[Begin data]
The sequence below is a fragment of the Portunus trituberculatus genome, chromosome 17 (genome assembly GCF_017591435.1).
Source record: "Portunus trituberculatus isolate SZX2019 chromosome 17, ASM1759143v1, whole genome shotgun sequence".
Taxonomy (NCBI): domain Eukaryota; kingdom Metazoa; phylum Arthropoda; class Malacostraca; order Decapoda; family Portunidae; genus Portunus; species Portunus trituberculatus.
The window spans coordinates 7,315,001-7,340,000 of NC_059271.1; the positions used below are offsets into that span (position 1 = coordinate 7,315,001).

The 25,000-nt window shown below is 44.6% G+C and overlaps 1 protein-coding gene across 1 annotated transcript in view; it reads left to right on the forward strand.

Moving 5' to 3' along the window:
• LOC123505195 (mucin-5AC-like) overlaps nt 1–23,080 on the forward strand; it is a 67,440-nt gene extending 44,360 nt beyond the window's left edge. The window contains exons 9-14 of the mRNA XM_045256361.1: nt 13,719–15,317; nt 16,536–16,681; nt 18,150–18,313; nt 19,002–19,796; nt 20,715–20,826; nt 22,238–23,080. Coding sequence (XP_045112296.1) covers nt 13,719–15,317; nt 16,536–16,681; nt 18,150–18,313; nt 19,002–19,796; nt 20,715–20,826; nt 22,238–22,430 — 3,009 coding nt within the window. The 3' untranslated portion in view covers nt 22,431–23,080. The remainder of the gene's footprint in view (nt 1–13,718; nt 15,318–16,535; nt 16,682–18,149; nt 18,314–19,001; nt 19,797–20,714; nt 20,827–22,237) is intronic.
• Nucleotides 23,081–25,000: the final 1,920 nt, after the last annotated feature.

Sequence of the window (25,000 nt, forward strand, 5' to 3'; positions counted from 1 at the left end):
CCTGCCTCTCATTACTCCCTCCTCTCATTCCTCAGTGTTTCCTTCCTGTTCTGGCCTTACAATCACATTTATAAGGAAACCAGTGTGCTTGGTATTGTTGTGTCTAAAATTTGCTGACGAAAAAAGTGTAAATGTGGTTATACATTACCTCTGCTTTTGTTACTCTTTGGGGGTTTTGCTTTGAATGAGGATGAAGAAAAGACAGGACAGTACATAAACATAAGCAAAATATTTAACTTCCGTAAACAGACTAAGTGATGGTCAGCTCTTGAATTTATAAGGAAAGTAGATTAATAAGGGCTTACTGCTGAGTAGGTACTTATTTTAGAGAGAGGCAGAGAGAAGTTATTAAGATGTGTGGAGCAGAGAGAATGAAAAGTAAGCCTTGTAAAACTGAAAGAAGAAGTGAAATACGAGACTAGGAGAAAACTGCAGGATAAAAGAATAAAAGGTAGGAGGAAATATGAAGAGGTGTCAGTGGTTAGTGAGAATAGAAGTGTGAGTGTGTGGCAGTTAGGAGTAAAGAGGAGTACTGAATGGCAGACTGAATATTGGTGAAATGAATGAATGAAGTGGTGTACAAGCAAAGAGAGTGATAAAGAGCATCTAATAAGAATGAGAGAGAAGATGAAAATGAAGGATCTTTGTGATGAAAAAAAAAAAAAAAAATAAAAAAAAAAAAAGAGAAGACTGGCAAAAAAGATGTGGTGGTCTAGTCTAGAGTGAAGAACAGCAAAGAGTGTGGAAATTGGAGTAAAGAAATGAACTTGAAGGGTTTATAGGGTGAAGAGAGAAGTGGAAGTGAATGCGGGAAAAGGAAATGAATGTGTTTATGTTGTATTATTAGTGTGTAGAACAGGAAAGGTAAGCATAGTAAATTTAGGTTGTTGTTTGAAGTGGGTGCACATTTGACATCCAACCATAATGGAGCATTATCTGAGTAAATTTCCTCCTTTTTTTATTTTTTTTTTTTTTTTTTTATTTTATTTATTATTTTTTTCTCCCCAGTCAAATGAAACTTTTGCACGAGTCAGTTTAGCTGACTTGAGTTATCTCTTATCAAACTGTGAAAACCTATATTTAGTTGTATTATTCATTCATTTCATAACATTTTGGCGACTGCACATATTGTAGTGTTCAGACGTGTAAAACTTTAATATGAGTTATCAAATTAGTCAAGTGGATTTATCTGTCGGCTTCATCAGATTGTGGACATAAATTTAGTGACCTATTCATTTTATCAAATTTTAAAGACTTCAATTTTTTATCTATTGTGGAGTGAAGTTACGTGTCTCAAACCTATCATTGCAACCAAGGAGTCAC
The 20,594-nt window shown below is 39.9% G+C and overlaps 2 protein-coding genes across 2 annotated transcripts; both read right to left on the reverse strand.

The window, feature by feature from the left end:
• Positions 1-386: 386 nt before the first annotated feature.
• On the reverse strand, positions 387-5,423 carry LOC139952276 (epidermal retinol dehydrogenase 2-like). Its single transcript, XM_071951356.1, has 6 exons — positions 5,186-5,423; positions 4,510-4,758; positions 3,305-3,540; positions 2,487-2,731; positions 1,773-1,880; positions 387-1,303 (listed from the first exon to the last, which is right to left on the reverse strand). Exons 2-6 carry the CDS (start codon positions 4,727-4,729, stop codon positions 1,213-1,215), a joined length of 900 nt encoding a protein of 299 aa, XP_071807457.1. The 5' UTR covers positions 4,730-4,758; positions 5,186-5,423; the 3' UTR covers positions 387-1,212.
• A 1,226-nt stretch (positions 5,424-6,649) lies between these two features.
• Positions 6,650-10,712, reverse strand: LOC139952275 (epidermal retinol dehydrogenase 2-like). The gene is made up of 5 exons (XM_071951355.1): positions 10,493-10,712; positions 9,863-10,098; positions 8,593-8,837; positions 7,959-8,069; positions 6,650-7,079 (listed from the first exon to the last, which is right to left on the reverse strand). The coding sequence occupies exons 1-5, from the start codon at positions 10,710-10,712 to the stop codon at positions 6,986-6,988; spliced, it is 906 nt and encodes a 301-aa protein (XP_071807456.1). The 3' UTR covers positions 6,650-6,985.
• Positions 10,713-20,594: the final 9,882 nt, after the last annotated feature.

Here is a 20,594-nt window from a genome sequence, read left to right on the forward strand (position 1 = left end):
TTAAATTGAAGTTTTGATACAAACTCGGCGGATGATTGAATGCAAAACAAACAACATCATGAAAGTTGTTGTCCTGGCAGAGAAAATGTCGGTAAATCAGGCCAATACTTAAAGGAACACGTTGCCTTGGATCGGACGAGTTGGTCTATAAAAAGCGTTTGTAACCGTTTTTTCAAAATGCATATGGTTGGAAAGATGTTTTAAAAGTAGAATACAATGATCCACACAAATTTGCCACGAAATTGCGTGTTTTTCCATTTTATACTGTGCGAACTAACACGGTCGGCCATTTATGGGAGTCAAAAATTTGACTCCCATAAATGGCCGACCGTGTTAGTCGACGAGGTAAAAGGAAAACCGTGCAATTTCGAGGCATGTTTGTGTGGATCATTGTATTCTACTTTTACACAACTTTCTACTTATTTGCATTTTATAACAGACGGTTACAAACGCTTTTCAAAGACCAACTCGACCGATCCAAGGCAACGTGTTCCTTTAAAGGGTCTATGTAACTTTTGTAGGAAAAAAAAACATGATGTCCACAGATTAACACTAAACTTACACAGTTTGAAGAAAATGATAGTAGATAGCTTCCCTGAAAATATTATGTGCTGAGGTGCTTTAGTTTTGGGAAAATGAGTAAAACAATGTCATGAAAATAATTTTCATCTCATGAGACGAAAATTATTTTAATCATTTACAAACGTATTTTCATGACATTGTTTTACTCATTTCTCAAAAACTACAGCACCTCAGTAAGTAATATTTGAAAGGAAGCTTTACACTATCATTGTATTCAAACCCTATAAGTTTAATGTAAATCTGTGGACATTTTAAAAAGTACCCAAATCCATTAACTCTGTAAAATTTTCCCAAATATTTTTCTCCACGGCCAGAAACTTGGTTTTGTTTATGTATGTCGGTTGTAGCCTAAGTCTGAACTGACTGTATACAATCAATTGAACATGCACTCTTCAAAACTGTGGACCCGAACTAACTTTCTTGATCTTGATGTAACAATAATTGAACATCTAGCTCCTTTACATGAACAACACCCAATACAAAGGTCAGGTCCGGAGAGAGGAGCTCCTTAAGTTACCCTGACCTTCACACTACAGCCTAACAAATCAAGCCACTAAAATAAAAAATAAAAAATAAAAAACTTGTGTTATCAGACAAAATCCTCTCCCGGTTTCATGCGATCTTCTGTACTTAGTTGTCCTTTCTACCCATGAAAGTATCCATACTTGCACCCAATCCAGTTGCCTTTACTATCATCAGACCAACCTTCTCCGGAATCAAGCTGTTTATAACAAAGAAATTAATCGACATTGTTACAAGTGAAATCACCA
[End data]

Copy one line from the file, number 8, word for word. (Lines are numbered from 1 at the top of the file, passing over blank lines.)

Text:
• Nucleotides 23,081–25,000: the final 1,920 nt, after the last annotated feature.